The Diminishing Factor : How Stress Really Affects Your Life

The Diminishing Factor  How Stress Really Affects Your Life

Let’s talk about stress.

There are two kinds of stress: eustress and distress. One is good, the other bad. One is life-enhancing, pushing you past your comfort zone, the other is destructive, causing your life to fall apart.

Eustress, for instance, can push you to turn in a class assignment at the last minute, make the best speech of your life, or break a world record in a sport.

Distress, on the other hand, can ruin your life. “Keep calm and reduce stress” is advice that works for this type of stress. If left unchecked, it can turn into chronic stress.

It’s distress that we need to address because this type of stress creates a variety of cognitive, emotional, and behavioral symptoms.

Stress can be particularly hard on women because it accelerates the aging process and causes the skin to sag as it loses elastin and collagen. While there are treatments like Dermclara Clarafuse that reduce the appearance of wrinkles, it’s still important to make lifestyle changes as well.

Symptoms of Distress

Distress is signaled by cognitive, emotional, physical, and behavioral symptoms of stress.

Let’s take a quick look at each.

  1. Cognitive Symptoms of Distress

When you feel distress, you have difficulty in concentrating, see only the worst case scenarios, and have difficulty in making up your mind.

Your poor judgment can make even simple decisions hazardous in certain situations. For example, when driving a car and deciding to change lanes without checking to see if they are any passing cars.

  1. Emotional Symptoms of Distress

Your racing thoughts make you anxious about everything. You get depressed if your bank account is low; you think you are going to go bankrupt and live on the streets. You feel unhappy about your relationships.

You feel overwhelmed by small difficulties and find yourself constantly worrying about how things will turn out. This can even lead to either insomnia or nightmares. You can feel moodiness and apathy when at work, then irritability with your kids and loss of temper with your spouse when you get home.

  1. Physical Symptoms of Distress

Distress can make you feel you have no energy. You find yourself weak and nervous. You may even find yourself shaking, twitching, and having tremors. Your muscles may get tense and ache.

Your entire digestive system can get out of whack, with symptoms like diarrhea, constipation, belching, heartburn and flatulence. Your metabolism, too, takes a turn for the worse and you may experience drastic weight loss or weight gain without a change in diet.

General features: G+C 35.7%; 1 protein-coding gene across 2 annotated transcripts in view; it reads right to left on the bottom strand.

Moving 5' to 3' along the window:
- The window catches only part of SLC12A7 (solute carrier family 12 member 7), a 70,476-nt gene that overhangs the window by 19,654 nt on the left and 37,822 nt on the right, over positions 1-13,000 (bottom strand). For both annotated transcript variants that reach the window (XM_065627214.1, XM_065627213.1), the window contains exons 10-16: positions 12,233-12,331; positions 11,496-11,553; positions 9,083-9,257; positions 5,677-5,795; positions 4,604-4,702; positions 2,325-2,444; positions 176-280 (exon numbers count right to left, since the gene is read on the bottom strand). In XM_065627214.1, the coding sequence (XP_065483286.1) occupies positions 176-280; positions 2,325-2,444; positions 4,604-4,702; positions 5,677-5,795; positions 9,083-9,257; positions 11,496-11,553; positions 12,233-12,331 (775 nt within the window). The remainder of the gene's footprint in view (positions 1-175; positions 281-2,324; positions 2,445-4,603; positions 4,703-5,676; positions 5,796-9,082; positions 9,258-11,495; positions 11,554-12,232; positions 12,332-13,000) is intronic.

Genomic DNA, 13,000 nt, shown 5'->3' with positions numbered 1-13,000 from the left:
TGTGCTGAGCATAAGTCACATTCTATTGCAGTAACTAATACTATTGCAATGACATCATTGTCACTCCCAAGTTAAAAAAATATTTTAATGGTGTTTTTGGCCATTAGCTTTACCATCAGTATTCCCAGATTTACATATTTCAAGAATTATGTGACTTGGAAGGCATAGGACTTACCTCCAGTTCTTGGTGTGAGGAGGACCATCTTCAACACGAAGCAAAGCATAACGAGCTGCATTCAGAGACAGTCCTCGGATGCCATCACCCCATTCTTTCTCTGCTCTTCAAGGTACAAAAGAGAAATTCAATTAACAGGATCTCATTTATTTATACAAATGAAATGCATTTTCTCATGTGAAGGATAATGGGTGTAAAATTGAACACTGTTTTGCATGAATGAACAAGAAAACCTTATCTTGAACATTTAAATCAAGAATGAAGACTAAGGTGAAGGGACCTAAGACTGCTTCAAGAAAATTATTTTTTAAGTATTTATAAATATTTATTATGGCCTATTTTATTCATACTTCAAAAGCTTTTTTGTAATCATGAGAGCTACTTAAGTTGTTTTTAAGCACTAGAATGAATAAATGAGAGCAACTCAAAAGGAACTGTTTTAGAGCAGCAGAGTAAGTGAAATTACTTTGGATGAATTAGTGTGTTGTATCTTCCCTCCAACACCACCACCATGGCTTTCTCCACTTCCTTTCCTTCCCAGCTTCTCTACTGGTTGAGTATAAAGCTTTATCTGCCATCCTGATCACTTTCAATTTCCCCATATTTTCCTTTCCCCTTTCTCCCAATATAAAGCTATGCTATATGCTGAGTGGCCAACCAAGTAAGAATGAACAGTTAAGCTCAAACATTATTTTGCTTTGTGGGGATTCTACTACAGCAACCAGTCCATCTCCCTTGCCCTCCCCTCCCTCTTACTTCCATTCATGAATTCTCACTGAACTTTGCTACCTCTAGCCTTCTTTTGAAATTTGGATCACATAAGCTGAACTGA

You may experience such severe symptoms that you begin to panic that you have a life-threatening illness. For instance, you may have a rapid heartbeat, palpitations, and chest pains.

  1. Behavioral Symptoms of Distress

The changes to how you think and feel can affect your behavior. You may develop low interest in your appearance, lose all sense of punctuality, and become increasing disorganized.

If you work at an office, you may start procrastinating and neglecting your responsibilities, making up excuses or telling lies to cover up for your poor work. If you are a full-time student or taking evening classes, you may have trouble learning new information and forget much of what you finally managed to learn

When you begin to feel increasingly worthless, your plummeting low self-esteem may cause you to adopt destructive habits like smoking cigarettes, drinking alcohol in excess, and even taking recreational drugs.

How to Turn Things Around

If you notice that you have symptoms of distress, there are many ways to turn things around.

Here are at least 5 things you can do:

  1. Get Help.

Reach out to professionals who can help like a therapist, counselor, or healer. Besides offering you emotional support, they will give you strategies to cope with chronic stress and help you accept that you can’t control everything.

  1. Meditate.

There is no shortage of techniques on how to meditate. Books, videos, and classes are available. You can even just listen to someone on an audiotape talk you into a deep meditative state.

  1. Breathe.

Like meditation, there are numerous breathing techniques you can use to restore your autonomic nervous system. Even if you just learned to take regular walks in the park and take deep breaths, it would help you immensely.

  1. Exercise.

Moving your body will change how you think and feel about your life. Hatha Yoga is an excellent exercise for overall health as it will stretch and tone your muscles, improve your cardiovascular health, and massage your internal organs. If you find it too slow, you can try Vinyasa Yoga, which is fast-paced yoga that is almost as strenuous as aerobics. If yoga does not appeal to you, try running, calisthenics, or weight lifting.

  1. Change Your Mood.

There are many ways to change your mood. If you need to laugh more, watch comedies. It’s hard to sit there in front of your TV  looking glum when you’re watching DVDs of comedians like Jim Carrey or Eddie Murphy. Then there is music, which can stimulate you to get up and dance or lie on the couch stroking your cat and mellowing out.

Despite the term chronic stress, it doesn’t mean that you can’t recover from headaches, breakouts, depression, blood pressure, digestion issues, and a wacky metabolism. Laugh it off with a comedy, roll with it on a yoga mat, work it out as you walk through the park, eat it up with nutritious fruits and vegetables, and breathe it out through Vipassana meditation.

Editorial Team
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  1. very detailed write up on stress

  2. One of the most Useful Post Brother. Now A days every one has been suffered from this disease of Stress.

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